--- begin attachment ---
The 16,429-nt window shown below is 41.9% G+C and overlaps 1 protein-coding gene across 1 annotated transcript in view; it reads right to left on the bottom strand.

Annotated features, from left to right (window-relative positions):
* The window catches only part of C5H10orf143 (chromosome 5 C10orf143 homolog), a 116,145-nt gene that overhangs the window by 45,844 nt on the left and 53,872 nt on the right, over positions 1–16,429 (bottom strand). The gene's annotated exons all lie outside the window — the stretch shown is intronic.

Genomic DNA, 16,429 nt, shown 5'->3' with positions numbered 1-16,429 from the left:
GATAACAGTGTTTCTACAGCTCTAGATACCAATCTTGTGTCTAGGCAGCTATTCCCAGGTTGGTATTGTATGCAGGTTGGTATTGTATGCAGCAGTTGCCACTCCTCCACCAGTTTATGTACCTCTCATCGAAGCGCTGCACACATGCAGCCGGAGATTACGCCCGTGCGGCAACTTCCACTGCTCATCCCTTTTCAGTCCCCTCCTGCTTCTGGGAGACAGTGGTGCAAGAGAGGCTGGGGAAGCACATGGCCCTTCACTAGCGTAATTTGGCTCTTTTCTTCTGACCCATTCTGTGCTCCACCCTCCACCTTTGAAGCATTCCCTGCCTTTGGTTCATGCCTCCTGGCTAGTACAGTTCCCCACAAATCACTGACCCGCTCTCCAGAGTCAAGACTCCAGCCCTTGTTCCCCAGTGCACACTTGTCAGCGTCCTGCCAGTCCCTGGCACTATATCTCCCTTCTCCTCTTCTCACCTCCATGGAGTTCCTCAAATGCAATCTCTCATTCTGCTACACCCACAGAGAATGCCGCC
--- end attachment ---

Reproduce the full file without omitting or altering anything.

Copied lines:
The 16,429-nt window shown below is 41.9% G+C and overlaps 1 protein-coding gene across 1 annotated transcript in view; it reads right to left on the bottom strand.

Annotated features, from left to right (window-relative positions):
* The window catches only part of C5H10orf143 (chromosome 5 C10orf143 homolog), a 116,145-nt gene that overhangs the window by 45,844 nt on the left and 53,872 nt on the right, over positions 1–16,429 (bottom strand). The gene's annotated exons all lie outside the window — the stretch shown is intronic.

Genomic DNA, 16,429 nt, shown 5'->3' with positions numbered 1-16,429 from the left:
GATAACAGTGTTTCTACAGCTCTAGATACCAATCTTGTGTCTAGGCAGCTATTCCCAGGTTGGTATTGTATGCAGGTTGGTATTGTATGCAGCAGTTGCCACTCCTCCACCAGTTTATGTACCTCTCATCGAAGCGCTGCACACATGCAGCCGGAGATTACGCCCGTGCGGCAACTTCCACTGCTCATCCCTTTTCAGTCCCCTCCTGCTTCTGGGAGACAGTGGTGCAAGAGAGGCTGGGGAAGCACATGGCCCTTCACTAGCGTAATTTGGCTCTTTTCTTCTGACCCATTCTGTGCTCCACCCTCCACCTTTGAAGCATTCCCTGCCTTTGGTTCATGCCTCCTGGCTAGTACAGTTCCCCACAAATCACTGACCCGCTCTCCAGAGTCAAGACTCCAGCCCTTGTTCCCCAGTGCACACTTGTCAGCGTCCTGCCAGTCCCTGGCACTATATCTCCCTTCTCCTCTTCTCACCTCCATGGAGTTCCTCAAATGCAATCTCTCATTCTGCTACACCCACAGAGAATGCCGCC